Today, while my friend and her husband were out at an appointment, I took some meds, put down a yoga mat, and started a documentary on my iPad. I found a vinyasa yoga sequence I wanted to do. It was 92 degrees out and very humid, the sun blazing overhead. I stopped every five minutes or so to drink some water, wipe myself down, and rest. I didn’t mind going slowly and stopping when my body needed it.

The heat started to overtake me. I sat down and assessed my body to see if I could continue. I just wanted to see if I could do it, because I genuinely thought that I could. This was not a stubborn line in the sand. I believed I could do it safely. But I did not want to push myself too far. And I was very hot.

As I was coming to terms with needing to end my practice early, it started raining. There’s rain and then there’s southern Florida summertime rain. The kind of rain that falls so heavily that you almost can’t see it. I walked out from under the roof of the lanai and into the falling torrents. I closed my eyes and and let the water overtake me.

Water is a purveyor of emotion and memory. I was transported to a million other moments when my body was strong. When I walked my first Breast Cancer 3-day through similar heat in the first week of August 2007. When I climbed mountains in Norway. When I camped underneath the Golden Gate Bridge and walked across it on a misty San Francisco morning. This strength has always been there, even if it has been buried my disease.

The nature of this disease is that there is no real nature. It changes constantly. You can never really adapt because you can’t even comprehend what changed. You just learn to control the spin amidst an unpredictable world. Sometimes not even that.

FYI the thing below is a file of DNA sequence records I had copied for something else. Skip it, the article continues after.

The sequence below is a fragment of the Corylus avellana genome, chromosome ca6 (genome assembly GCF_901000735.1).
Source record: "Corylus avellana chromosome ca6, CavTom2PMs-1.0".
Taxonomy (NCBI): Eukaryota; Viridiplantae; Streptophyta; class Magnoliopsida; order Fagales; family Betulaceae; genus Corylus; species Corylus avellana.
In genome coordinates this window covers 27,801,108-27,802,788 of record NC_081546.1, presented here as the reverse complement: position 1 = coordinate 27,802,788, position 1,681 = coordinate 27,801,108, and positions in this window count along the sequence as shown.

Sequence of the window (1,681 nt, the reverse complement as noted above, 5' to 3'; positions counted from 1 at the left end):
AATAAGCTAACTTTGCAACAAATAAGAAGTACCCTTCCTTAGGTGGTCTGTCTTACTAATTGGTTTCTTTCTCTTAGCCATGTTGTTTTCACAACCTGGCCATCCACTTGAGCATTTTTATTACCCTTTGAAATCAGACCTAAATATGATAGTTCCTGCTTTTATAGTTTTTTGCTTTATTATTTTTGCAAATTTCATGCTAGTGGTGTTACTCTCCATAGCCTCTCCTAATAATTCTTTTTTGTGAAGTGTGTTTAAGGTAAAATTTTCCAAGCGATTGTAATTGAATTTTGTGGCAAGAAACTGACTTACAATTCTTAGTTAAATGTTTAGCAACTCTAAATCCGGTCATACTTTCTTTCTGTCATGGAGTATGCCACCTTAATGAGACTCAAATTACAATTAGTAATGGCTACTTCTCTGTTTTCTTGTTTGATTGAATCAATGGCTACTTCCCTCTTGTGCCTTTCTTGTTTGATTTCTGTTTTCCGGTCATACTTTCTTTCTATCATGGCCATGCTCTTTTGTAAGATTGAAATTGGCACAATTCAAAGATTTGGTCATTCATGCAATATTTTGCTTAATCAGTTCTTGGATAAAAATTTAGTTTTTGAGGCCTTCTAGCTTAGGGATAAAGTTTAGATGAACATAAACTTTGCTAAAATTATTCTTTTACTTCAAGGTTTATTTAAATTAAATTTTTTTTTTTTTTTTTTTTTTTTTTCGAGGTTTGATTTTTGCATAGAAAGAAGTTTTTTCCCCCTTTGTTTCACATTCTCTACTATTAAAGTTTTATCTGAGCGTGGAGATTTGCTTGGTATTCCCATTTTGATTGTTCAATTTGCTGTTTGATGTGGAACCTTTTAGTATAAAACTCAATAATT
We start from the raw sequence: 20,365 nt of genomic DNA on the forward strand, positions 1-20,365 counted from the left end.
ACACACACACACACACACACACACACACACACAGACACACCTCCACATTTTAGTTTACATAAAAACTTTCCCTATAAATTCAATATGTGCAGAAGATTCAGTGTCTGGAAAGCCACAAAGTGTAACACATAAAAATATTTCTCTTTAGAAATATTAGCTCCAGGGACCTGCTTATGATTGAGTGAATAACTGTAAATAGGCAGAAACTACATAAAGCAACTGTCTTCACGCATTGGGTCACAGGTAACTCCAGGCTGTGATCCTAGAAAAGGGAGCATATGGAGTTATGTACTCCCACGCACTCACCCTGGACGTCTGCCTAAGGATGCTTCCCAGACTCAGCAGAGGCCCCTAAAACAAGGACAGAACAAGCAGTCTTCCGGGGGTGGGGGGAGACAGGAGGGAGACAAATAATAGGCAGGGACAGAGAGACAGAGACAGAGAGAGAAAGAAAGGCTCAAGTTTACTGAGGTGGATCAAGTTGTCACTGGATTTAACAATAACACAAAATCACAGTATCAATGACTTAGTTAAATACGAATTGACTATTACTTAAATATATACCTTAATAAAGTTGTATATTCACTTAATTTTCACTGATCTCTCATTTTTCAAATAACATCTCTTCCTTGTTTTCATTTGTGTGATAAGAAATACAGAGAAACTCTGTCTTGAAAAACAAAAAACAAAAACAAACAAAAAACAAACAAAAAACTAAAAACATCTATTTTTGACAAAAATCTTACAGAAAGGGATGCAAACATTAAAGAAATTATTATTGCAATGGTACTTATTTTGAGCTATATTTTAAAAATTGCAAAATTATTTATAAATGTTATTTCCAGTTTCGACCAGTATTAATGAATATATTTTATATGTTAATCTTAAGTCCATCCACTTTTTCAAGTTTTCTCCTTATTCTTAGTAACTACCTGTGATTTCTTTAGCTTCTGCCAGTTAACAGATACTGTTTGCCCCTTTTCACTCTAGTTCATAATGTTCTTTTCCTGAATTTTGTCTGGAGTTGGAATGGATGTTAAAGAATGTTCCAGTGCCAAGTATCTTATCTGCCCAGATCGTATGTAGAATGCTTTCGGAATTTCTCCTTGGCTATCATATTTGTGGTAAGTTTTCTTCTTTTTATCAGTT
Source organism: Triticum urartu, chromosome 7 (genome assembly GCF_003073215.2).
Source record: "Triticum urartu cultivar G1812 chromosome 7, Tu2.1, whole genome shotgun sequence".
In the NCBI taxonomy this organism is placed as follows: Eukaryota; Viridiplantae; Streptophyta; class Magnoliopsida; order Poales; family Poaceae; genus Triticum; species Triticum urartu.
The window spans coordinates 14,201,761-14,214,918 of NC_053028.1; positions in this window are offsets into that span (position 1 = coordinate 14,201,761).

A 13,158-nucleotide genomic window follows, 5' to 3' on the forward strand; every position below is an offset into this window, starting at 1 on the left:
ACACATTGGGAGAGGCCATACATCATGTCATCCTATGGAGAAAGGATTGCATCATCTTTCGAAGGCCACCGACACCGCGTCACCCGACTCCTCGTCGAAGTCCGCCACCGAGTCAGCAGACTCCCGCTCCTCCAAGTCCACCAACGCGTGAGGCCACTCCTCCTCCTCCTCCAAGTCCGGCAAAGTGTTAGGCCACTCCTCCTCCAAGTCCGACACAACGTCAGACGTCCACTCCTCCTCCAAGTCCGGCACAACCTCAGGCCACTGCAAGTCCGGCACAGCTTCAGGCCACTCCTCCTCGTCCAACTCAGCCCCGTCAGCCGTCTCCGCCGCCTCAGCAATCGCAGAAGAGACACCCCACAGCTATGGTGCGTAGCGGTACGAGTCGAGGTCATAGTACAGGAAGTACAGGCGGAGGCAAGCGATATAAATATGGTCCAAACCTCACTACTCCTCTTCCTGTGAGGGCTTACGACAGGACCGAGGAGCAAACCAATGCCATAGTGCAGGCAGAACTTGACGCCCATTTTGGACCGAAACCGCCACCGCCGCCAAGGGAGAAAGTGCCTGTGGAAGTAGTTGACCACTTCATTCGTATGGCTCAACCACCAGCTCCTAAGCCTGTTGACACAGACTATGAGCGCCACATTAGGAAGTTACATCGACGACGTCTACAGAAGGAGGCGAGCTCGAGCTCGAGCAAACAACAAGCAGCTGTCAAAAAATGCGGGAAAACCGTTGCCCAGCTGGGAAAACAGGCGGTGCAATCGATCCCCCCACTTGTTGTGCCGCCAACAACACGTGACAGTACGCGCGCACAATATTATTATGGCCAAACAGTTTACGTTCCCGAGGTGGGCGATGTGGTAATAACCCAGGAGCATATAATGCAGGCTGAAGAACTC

This is the first time in a long time that my recent stability has not given me anxiety. In the past, it has been hard for me to be present. I worried a lot about how long this reprieve would last. It was excruciating to think that I could accept this good fortune only to have it torn away without warning. I felt so exposed. Vulnerable. I didn’t want to risk another heartbreak.

The last few years have been painful on every level. Even so, it is silly to think the adage in the fable of my life could be that bad things happen anymore than it could be that good things happen. They are two sides of the same coin. These two faces are matched. You cannot have gain without loss. Getting knocked down is no more important to my story than is the getting back up.

I am also surrounded every day by other people who have triumphed against this disease. Pat has made some strides this year in identifying important pieces of her health puzzle. Nicole was recently admitted for a serious line infection but she is home now and in one piece. Almost two years after a catastrophic stroke that left her trapped inside her body, Kristina has just started working on standing. This disease has threatened to drown us but we surfaced anyway.

As the rain washed over me today, I remembered that strength is not something we have. It is something we are. And just like that, I wasn’t hot anymore.

 

Catharsis

Hello, MastAttackers and Other Good People of the Internet,

A warning that I am about to be super sappy and emotional.